2. CONFESS: Confession is a big word for spit up.  It means to get the junk out of your life.  It’s when you ask for forgiveness of your sins.  It’s saying, “I’m sorry that I lied.  Forgive me for getting in a fight with my brother.  I’m sorry for not loving you like I should.”  (As you list each, use your hands to mimic throwing up.)
3. READ: Reading God’s word helps us see ourselves as in a mirror.  It helps us understand who God is and who we are.  It helps us to pray because we know who we’re praying to.  (Mimic turning pages or holding up a mirror.)
4. ASK: God says in Matthew that, “If you believe, you will receive whatever you ask for in prayer.”  Pray for others.  Pray for yourself.  Ask for people to be saved, for God to provide, for wisdom to understand, for help in temptation, for people to be healed.  (Invite children to fold their hands as in prayer.)
5. THANKS: God has done so much for us.  What can you be thankful for today?  (Invite children to list items.  Lead the children in a lively worship song of praise/thanksgiving such as “He has made me glad.”  Have them clap their hands in thanks.)
(Review each of the parts of the Prayer Plan with the hand motions to cue the students’ memory.  Review a second time with only the bolded words.  Have students demonstrate the hand motions for each.  Close the lesson in prayer.  Follow the prayer plan, keeping it brief to hold students’ attention.)

Matthew 6:9-13 ESV

Pray then like this:
“Our Father in heaven,
hallowed be your name.
Your kingdom come,
your will be done,
on earth as it is in heaven.
Give us this day our daily bread,
and forgive us our debts,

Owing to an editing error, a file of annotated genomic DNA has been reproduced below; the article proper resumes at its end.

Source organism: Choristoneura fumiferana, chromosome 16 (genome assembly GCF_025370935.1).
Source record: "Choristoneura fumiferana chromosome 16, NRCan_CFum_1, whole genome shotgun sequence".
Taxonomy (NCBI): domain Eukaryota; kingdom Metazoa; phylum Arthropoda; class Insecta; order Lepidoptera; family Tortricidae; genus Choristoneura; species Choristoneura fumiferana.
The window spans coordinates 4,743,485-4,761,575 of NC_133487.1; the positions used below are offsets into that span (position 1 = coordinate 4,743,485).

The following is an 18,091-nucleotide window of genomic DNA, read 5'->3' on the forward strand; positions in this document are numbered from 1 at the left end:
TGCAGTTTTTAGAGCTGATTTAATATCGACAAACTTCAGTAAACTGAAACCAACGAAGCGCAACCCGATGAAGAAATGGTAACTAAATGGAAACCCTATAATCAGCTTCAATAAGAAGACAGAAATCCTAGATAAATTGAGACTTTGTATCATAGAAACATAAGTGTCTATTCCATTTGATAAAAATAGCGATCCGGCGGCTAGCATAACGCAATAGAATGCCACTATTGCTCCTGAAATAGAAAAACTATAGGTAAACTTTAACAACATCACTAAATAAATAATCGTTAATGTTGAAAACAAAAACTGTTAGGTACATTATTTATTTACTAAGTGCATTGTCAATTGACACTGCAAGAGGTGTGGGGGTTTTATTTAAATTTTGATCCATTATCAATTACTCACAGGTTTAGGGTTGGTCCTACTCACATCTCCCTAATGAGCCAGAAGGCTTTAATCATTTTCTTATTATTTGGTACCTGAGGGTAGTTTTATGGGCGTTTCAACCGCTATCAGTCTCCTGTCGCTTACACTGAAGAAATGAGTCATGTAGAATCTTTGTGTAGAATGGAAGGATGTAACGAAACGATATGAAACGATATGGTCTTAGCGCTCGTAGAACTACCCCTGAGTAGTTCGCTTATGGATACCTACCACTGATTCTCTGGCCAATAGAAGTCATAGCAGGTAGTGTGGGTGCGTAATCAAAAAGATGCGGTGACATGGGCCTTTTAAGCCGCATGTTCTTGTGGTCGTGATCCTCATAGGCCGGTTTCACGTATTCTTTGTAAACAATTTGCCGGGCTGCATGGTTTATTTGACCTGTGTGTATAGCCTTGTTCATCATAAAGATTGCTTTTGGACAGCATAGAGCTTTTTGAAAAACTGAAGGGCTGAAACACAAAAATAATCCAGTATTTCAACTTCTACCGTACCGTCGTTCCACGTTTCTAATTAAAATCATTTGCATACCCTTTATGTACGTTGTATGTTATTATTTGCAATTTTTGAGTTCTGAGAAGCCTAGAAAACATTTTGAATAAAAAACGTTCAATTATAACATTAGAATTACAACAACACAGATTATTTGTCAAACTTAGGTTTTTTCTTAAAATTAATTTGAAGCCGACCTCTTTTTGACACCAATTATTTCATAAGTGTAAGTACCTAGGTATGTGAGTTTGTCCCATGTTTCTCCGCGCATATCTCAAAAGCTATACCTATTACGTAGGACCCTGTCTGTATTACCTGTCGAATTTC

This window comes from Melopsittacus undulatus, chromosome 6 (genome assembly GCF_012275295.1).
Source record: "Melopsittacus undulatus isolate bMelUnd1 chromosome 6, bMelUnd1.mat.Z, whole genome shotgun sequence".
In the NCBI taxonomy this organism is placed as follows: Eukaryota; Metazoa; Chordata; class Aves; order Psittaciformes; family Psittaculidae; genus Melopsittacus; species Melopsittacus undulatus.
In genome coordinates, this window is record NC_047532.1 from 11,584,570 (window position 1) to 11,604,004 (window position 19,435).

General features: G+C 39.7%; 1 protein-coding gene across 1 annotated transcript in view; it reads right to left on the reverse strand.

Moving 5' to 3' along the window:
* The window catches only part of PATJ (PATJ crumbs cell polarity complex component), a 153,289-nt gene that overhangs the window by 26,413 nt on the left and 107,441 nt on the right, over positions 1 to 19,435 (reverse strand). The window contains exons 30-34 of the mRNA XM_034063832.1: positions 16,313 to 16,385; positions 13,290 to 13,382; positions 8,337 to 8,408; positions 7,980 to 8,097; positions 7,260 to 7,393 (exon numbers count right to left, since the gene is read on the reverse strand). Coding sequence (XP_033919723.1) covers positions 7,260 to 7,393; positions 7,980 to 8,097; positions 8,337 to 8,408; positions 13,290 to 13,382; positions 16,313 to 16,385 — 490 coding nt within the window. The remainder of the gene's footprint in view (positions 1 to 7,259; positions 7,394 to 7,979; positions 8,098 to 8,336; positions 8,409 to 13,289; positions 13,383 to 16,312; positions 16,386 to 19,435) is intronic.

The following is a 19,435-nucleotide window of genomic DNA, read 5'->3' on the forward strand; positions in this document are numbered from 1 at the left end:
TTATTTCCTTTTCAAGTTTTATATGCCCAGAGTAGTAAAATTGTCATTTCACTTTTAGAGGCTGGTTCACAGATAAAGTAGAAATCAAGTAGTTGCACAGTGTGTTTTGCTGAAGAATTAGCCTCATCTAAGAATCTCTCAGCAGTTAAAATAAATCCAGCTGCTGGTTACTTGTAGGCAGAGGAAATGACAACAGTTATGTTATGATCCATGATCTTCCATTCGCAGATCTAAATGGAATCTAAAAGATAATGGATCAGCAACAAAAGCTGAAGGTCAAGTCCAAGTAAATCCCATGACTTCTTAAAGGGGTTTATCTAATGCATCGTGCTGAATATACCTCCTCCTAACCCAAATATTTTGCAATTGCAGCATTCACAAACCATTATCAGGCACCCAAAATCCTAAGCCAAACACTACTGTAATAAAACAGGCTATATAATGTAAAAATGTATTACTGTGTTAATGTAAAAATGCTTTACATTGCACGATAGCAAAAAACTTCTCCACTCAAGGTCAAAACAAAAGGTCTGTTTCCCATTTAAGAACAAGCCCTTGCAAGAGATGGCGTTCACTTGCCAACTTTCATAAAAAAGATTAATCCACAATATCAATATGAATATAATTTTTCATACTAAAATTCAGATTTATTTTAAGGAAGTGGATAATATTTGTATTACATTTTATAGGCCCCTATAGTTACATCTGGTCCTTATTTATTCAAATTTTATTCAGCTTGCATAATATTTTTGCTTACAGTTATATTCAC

as we also have forgiven our debtors.
And lead us not into temptation,
but deliver us from evil.

Review website below

How many of you know who Jesus is? Raise your hand if you know who Jesus is?

After taking some time to count all of the hands out loud, say, Wow! A lot of you know about Jesus! That is wonderful. Now, how many of you know that God loved the world so much that he gave His only Son Jesus so that whoever believes in Him can have eternal life with God?

Pause for children to raise their hands.

That is wonderful! I am thankful that so many of you know who Jesus is and that He is the only way to be with God in heaven some day! Are you glad that someone told you about Jesus?

Can you guess how many people there are in the world? Raise your hand if you have a guess.

Allow several children to give their guesses, then write the actual number on the chalkboard. Start from the right and just keep adding digits until you have written the whole number! Then read the number to the children

That is a lot of people! I can’t even imagine how many people that would be! Hmm, some of those people have probably never heard about Jesus. How many people do you think that that would be? How many people have never really had a chance to believe in Jesus? Any guesses?

Take several guesses, and then begin writing again.

This time write the number of people who have not had an adequate opportunity